March 7, 2017

Antitrust and Economic Efficiency by Charles K. Rowley

By Charles K. Rowley

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The competitive industry would pay a total royalty equal to P' to the inventor, while the monopoly would pay half this amount. This is the normal restrictive effect of non-discriminating monopoly, which Demsetz proceeded to remove by defining MR in Fig. 5 to be the demand curve facing the competitive industry. For any given unit cost, both the monopoly and the competitive industry would produce the same output rate and would both pay the same total royalty to the inventor. There would be no special adverse effect of monopoly on the incentive to invention.

In terms of our social welfare function also there is some loss of consumers' surplus and some loss of scale economies as a result of the divergence between price and marginal cost, and some loss of scale economies as a result of the divergence between marginal cost and long-run average cost. It is not possible to determine by a priori discussion whether monopolistic competition is superior or inferior to perfect competition as a welfare-maximising agency since scale economies might be achieved in the former but sacrificed in the latter solution as the price for the gain in consumers' surplus.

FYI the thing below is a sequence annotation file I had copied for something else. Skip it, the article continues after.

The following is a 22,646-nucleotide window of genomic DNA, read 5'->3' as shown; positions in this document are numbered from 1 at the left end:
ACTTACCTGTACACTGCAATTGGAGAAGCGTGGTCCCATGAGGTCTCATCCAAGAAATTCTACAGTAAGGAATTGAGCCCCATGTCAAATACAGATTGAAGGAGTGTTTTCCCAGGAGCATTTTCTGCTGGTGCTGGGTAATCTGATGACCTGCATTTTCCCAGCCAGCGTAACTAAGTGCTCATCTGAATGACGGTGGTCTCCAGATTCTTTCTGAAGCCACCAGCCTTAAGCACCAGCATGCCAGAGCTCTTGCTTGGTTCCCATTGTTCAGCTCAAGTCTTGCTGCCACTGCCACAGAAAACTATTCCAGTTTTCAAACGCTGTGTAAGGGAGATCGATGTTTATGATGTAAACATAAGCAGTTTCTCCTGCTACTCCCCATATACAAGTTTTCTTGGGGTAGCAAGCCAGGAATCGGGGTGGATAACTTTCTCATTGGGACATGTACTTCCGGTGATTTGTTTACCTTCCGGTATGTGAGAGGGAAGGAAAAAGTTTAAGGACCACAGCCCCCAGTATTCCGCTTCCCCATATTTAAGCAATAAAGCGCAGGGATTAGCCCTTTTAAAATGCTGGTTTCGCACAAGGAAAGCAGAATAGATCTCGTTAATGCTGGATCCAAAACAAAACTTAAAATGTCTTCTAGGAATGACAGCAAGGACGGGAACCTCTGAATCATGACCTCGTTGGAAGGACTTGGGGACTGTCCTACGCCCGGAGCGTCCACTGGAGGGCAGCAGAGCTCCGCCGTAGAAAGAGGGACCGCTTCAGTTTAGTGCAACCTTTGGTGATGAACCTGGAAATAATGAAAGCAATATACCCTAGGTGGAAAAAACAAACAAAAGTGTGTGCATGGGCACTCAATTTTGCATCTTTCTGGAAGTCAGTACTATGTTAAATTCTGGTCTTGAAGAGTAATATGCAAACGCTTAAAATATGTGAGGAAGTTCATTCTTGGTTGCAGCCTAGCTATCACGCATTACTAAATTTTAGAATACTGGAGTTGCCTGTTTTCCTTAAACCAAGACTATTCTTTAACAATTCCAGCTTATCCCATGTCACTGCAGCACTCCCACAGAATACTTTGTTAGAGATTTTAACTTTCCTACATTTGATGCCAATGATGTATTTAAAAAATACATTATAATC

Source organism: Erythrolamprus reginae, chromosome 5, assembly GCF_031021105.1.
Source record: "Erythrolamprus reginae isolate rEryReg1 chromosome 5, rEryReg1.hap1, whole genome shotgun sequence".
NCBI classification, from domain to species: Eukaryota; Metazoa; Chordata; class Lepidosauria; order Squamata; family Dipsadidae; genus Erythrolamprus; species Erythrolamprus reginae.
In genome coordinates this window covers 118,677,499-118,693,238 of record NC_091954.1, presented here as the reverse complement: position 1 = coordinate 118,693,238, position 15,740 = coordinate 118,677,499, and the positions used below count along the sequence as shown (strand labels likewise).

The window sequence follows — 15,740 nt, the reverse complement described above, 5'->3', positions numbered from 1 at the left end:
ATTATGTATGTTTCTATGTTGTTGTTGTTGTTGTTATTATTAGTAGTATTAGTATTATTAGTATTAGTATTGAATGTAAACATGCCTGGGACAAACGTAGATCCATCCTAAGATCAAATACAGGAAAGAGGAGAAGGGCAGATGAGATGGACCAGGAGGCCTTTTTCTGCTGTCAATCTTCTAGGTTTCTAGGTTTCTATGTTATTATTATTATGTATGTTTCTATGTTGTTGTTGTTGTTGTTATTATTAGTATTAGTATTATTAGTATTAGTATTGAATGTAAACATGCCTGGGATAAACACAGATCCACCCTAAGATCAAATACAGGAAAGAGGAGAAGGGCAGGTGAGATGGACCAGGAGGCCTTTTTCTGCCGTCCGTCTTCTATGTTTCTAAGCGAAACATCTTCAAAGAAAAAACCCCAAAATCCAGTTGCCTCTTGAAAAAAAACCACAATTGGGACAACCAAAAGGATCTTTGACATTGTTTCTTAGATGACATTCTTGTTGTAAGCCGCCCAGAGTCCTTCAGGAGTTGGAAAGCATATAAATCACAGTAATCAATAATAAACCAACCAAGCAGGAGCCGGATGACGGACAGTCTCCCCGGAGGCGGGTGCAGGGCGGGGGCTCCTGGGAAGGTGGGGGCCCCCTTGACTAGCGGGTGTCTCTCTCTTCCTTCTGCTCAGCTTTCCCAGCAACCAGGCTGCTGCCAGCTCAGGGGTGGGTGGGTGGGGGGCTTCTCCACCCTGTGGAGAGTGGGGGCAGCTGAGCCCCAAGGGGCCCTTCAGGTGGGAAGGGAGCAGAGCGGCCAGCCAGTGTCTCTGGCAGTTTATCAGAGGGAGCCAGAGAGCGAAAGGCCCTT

Lture. In so far as scale economies do exist in the innovation 42 process - and if they are limited in invention there is good reason to believe that they are significant in development - it might be thought that this alone would support the case for monopoly in the overall welfare trade-off. As with scale economies in production, however, this is too simple. For Xinefficiency is likely to strike just as much at the inventive as at the productive processes of the monopolistic firm. Indeed, Leibenstein [43] has applied the X-inefficiency hypothesis specifically to the inventive processes, and his analysis certainly complements other contributions which have emphasised the incentive aspects of competition in invention and innovation.

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